Demi Broxa is the experimental duo of Oslo-based Agnes Hvizdak, the newest member of the experimental Norwegian group Nakama, and fellow-Austrian bass and electronics player Jakob Schneidewind, member of the avant-techno trio Elektro-Guzzi. Hvizdak brings to this duo her “abstract vocal music”, an idiosyncratic delivery of minimalist and quiet, alien-sounding percussive utterances, later developed by the subtle electric bass pulses of Schneidewind and enhanced by his clever usage of assorted effects, extended techniques and preparations.

Zakeri, the duo debut album, suggests different strategies of merging Hvizdak delicate vocal art with Schneidewind multi-layered, detailed rhythmic patterns in a manner that transcend both sonic norms. On “Fetida” Schneidewind mirrors and resonates Hvizdak vocals in the recording space; “Brikka” melts their aesthetics, encrypted and distorted as sonic transmissions from faraway, extraterrestrial origin; “Habit” offers an hypnotic-minimalist outline for a dance act, while “Konstrukt” cements this vein in a skeletal, abstract, techno-dance pattern; The title-piece and “Clinch” flirts with sounds that imitate talkative birds and “Gyng” sketches an atmospheric, cinematic soundscape. These improvised pieces often sound as imagined in a very vivid daydream.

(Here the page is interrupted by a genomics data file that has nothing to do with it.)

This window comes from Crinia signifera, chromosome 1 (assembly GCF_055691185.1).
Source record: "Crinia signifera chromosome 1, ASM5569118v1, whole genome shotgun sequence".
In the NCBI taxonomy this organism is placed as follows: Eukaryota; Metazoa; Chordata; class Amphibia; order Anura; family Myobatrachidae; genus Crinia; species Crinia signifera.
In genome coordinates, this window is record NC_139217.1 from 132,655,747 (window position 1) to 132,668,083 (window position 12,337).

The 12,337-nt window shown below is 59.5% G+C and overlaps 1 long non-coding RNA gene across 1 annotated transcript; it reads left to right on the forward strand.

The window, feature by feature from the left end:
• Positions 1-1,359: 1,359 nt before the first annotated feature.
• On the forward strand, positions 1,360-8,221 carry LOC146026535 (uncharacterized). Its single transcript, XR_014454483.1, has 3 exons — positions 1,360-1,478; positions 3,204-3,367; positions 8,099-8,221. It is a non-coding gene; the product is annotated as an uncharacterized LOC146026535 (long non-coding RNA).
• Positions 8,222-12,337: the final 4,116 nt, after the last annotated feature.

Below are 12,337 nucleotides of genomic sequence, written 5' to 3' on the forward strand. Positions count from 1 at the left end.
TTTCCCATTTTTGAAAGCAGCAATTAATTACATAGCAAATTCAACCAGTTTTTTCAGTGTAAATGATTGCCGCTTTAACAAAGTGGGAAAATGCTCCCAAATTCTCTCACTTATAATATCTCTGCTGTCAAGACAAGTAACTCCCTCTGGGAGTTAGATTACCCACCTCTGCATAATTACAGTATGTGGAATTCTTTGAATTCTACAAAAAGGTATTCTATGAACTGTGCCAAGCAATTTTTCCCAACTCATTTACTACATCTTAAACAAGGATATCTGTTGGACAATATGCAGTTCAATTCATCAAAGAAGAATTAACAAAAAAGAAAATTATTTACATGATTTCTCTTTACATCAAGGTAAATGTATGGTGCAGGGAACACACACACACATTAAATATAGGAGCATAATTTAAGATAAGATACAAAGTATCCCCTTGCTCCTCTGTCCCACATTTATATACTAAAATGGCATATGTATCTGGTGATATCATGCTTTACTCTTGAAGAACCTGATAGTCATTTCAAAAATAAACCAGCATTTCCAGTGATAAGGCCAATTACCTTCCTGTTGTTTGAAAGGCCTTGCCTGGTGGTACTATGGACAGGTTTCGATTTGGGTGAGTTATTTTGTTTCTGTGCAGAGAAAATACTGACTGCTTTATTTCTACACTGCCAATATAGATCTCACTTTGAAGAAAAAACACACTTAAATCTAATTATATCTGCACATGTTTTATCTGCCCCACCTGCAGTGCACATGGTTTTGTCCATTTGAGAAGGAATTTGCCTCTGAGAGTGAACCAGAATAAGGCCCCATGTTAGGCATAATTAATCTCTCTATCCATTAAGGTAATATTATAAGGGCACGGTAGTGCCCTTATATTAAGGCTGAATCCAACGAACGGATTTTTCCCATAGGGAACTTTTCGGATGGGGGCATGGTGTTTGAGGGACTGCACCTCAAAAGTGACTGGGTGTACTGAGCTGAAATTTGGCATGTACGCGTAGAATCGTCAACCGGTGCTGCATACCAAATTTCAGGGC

Eldbjørg Raknes - Hitchhike (MY Recordings, 2017) ***½


Eldbjørg Raknes is one of the most creative artists in a scene that keeps offering more and more innovative vocalist every year. She is a singer-songwriter, free-improviser, musicians who writes songs for children and performs before babies and an associate professor at the NTNU University in Trondheim. Her new EP, Hitchhike, continues her work from last year live album, Possibly In Time, with the collaborative trio of fellow vocalist and former student Kirsti Huke and guitarist Nils-Olav Johansen, known from the group Farmers Market. All add electronics to their arsenal.